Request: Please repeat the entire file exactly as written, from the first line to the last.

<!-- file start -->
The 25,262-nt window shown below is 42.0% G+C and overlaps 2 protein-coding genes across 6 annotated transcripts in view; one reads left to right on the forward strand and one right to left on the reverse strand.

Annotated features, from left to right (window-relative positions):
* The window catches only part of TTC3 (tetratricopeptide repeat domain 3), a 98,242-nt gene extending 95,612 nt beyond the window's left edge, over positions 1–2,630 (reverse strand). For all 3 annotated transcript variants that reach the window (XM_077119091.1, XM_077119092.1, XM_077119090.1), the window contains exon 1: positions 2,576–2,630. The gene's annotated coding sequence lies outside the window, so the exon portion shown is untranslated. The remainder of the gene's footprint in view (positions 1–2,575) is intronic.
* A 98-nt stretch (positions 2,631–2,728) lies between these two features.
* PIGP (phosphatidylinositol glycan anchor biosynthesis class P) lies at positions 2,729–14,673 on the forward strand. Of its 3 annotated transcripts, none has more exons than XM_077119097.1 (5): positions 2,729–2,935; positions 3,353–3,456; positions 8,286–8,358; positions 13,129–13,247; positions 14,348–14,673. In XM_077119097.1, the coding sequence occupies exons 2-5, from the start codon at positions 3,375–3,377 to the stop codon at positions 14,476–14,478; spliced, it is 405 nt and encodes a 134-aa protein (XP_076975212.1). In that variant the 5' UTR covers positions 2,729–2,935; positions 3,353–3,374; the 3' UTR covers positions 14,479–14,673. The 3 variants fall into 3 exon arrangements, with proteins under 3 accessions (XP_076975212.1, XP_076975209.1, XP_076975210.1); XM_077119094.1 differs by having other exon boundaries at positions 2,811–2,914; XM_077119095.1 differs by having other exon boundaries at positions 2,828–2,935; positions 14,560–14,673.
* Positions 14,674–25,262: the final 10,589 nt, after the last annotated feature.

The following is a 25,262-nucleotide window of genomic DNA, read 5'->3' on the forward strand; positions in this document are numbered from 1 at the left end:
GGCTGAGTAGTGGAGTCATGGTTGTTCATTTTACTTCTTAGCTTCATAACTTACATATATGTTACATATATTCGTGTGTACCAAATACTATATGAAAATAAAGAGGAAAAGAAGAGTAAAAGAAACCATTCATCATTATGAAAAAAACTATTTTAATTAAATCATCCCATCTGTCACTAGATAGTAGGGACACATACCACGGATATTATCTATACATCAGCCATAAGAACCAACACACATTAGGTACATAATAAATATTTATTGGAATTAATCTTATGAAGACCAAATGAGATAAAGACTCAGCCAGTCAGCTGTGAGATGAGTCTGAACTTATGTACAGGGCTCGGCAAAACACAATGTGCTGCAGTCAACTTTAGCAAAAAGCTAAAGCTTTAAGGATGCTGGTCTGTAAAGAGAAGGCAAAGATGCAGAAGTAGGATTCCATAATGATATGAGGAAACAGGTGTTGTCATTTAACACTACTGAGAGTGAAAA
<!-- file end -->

The 25,262-nt window shown below is 42.0% G+C and overlaps 2 protein-coding genes across 6 annotated transcripts in view; one reads left to right on the forward strand and one right to left on the reverse strand.

Annotated features, from left to right (window-relative positions):
* The window catches only part of TTC3 (tetratricopeptide repeat domain 3), a 98,242-nt gene extending 95,612 nt beyond the window's left edge, over positions 1–2,630 (reverse strand). For all 3 annotated transcript variants that reach the window (XM_077119091.1, XM_077119092.1, XM_077119090.1), the window contains exon 1: positions 2,576–2,630. The gene's annotated coding sequence lies outside the window, so the exon portion shown is untranslated. The remainder of the gene's footprint in view (positions 1–2,575) is intronic.
* A 98-nt stretch (positions 2,631–2,728) lies between these two features.
* PIGP (phosphatidylinositol glycan anchor biosynthesis class P) lies at positions 2,729–14,673 on the forward strand. Of its 3 annotated transcripts, none has more exons than XM_077119097.1 (5): positions 2,729–2,935; positions 3,353–3,456; positions 8,286–8,358; positions 13,129–13,247; positions 14,348–14,673. In XM_077119097.1, the coding sequence occupies exons 2-5, from the start codon at positions 3,375–3,377 to the stop codon at positions 14,476–14,478; spliced, it is 405 nt and encodes a 134-aa protein (XP_076975212.1). In that variant the 5' UTR covers positions 2,729–2,935; positions 3,353–3,374; the 3' UTR covers positions 14,479–14,673. The 3 variants fall into 3 exon arrangements, with proteins under 3 accessions (XP_076975212.1, XP_076975209.1, XP_076975210.1); XM_077119094.1 differs by having other exon boundaries at positions 2,811–2,914; XM_077119095.1 differs by having other exon boundaries at positions 2,828–2,935; positions 14,560–14,673.
* Positions 14,674–25,262: the final 10,589 nt, after the last annotated feature.

The following is a 25,262-nucleotide window of genomic DNA, read 5'->3' on the forward strand; positions in this document are numbered from 1 at the left end:
GGCTGAGTAGTGGAGTCATGGTTGTTCATTTTACTTCTTAGCTTCATAACTTACATATATGTTACATATATTCGTGTGTACCAAATACTATATGAAAATAAAGAGGAAAAGAAGAGTAAAAGAAACCATTCATCATTATGAAAAAAACTATTTTAATTAAATCATCCCATCTGTCACTAGATAGTAGGGACACATACCACGGATATTATCTATACATCAGCCATAAGAACCAACACACATTAGGTACATAATAAATATTTATTGGAATTAATCTTATGAAGACCAAATGAGATAAAGACTCAGCCAGTCAGCTGTGAGATGAGTCTGAACTTATGTACAGGGCTCGGCAAAACACAATGTGCTGCAGTCAACTTTAGCAAAAAGCTAAAGCTTTAAGGATGCTGGTCTGTAAAGAGAAGGCAAAGATGCAGAAGTAGGATTCCATAATGATATGAGGAAACAGGTGTTGTCATTTAACACTACTGAGAGTGAAAA